It is estimated that over 95% of Australians are not meeting the recommended daily intake of choline. A choline deficiency is linked with muscle and liver damage, heart disease and neurodegenerative conditions. Choline can be found in high amounts in animal products, broccoli, cauliflower and beans and is a critical nutrient for human health. This study explored whether a choline deficiency negatively affects the brain of mice and how large of a role it plays in Alzheimer’s disease. The mice were restricted from choline until point of deficiency, which resulted in liver damage, enlargement of the heart and neurological protein alterations that are typically seen in Alzheimer’s disease. The study also showed that a choline deficiency caused alterations to glucose metabolism which is implicated in diabetes, as well as weight gain and reduced motor skill function.
There is an urgent need to identify modifiable environmental risk factors that reduce the incidence of Alzheimer’s disease (AD). The B-like vitamin choline plays key roles in body- and brain-related functions. Choline produced endogenously by the phosphatidylethanolamine N-methyltransferase protein in the liver is not sufficient for adequate physiological functions, necessitating daily dietary intake. ~90% of Americans do not reach the recommended daily intake of dietary choline. Thus, it’s imperative to determine whether dietary choline deficiency increases disease outcomes. Here, we placed 3xTg-AD, a model of AD, and non-transgenic (NonTg) control mice on either a standard laboratory diet with sufficient choline (ChN; 2.0 g/kg choline bitartrate) or a choline-deficient diet (Ch-; 0.0 g/kg choline bitartrate) from 3 to 12 (early to late adulthood) months of age. A Ch- diet reduced blood plasma choline levels, increased weight, and impaired both motor function and glucose metabolism in NonTg mice, with 3xTg-AD mice showing greater deficits. Tissue analyses showed cardiac and liver pathology, elevated soluble and insoluble Amyloid-β and Thioflavin S structures, and tau hyperphosphorylation at various pathological epitopes in the hippocampus and cortex of 3xTg-AD Ch- mice. To gain mechanistic insight, we performed unbiased proteomics of hippocampal and blood plasma samples. Dietary choline deficiency altered hippocampal networks associated with microtubule function and postsynaptic membrane regulation. In plasma, dietary choline deficiency altered protein networks associated with insulin metabolism, mitochondrial function, inflammation, and fructose metabolic processing. Our data highlight that dietary choline intake is necessary to prevent systems-wide organ pathology and reduce hallmark AD pathologies.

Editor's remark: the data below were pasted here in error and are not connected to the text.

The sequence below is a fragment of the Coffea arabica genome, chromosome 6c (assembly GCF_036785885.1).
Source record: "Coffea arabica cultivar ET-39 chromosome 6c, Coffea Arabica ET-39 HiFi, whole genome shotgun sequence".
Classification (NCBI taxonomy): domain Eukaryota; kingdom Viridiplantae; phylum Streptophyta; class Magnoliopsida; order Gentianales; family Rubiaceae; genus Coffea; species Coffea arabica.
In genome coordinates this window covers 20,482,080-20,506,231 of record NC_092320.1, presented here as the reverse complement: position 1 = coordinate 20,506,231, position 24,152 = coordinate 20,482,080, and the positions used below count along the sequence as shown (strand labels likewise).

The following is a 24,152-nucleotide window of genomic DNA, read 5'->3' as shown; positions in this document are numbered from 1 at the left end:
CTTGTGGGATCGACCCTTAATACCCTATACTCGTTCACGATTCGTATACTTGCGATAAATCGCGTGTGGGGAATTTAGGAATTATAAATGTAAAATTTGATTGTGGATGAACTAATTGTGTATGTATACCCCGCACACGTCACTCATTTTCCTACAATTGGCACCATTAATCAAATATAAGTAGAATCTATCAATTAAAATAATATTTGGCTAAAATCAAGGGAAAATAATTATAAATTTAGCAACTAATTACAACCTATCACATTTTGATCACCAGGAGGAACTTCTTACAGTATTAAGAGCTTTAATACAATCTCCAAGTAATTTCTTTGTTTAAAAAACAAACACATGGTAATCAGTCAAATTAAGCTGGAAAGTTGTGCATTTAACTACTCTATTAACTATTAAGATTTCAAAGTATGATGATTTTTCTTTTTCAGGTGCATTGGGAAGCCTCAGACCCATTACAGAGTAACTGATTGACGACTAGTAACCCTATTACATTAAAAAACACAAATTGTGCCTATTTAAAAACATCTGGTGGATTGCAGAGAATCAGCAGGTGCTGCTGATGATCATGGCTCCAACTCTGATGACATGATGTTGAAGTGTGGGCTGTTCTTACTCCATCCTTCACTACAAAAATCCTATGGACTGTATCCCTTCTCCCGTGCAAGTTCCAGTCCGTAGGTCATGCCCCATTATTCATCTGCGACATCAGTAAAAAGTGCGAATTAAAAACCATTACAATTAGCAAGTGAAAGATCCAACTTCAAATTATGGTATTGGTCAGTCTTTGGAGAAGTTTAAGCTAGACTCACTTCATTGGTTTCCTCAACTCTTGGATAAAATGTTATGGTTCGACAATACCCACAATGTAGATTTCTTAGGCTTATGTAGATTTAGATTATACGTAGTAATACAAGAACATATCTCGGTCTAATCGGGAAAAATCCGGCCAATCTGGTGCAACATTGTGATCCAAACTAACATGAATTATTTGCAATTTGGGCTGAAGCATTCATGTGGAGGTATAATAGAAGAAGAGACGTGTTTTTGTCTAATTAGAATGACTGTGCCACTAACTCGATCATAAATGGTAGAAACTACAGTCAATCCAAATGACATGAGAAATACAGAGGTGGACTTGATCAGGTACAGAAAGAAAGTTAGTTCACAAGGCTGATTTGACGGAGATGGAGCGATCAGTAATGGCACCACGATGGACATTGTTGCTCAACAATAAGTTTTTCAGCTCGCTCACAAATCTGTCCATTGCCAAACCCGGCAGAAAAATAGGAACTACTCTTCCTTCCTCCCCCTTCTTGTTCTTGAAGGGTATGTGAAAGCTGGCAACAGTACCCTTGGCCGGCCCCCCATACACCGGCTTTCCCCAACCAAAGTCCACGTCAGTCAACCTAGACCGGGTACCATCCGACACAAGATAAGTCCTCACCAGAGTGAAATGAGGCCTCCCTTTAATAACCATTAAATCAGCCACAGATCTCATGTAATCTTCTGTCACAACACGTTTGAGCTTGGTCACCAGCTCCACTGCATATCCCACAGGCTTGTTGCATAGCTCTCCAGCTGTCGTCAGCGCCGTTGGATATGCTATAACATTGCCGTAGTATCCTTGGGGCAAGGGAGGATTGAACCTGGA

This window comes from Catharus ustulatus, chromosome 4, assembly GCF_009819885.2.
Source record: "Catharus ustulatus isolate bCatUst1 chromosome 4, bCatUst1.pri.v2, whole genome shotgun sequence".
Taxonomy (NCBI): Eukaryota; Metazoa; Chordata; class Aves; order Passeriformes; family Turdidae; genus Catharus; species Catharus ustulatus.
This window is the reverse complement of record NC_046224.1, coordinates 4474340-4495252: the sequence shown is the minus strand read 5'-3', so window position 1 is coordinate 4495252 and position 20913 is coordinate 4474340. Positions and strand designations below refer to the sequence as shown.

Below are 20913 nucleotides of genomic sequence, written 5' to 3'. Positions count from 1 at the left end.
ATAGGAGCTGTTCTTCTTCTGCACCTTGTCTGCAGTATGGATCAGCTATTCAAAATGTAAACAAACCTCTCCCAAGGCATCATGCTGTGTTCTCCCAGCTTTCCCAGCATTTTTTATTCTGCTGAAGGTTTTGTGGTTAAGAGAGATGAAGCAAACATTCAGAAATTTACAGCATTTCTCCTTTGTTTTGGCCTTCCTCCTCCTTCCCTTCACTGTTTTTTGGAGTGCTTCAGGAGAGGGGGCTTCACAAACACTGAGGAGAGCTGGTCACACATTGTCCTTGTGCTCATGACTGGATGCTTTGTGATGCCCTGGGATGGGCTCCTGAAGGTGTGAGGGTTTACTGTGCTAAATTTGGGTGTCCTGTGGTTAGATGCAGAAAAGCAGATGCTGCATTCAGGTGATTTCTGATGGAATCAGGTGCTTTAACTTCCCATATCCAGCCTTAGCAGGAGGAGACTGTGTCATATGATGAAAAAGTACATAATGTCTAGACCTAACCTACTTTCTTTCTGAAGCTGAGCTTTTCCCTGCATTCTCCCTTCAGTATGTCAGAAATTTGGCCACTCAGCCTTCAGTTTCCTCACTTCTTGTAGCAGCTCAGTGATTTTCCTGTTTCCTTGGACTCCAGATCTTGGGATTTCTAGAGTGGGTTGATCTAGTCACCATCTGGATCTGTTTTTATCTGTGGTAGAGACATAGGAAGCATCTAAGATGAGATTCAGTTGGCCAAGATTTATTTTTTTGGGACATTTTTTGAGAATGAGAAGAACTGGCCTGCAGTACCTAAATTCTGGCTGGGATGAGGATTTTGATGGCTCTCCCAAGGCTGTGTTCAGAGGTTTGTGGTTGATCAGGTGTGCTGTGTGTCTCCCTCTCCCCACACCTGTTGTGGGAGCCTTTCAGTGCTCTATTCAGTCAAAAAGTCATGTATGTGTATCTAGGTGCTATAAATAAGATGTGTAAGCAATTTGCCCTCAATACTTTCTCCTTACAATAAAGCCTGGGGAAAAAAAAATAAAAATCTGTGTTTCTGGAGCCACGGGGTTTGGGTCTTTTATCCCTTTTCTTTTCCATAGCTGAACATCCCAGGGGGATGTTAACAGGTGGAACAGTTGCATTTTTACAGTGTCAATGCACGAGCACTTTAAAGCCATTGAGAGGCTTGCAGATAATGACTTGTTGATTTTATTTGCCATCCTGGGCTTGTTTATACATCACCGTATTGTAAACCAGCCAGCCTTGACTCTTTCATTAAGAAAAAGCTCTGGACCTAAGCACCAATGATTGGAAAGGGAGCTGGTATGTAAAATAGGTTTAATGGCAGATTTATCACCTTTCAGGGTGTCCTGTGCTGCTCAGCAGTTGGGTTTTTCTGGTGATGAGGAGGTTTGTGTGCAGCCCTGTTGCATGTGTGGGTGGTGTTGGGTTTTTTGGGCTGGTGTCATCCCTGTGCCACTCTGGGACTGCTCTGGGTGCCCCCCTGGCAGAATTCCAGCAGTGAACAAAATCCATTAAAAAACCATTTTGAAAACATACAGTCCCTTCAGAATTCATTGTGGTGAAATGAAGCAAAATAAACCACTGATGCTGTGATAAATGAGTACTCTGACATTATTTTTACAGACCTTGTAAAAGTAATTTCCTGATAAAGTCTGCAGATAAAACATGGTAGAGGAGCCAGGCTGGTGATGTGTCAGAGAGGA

Article Publication Date: 15/01/2023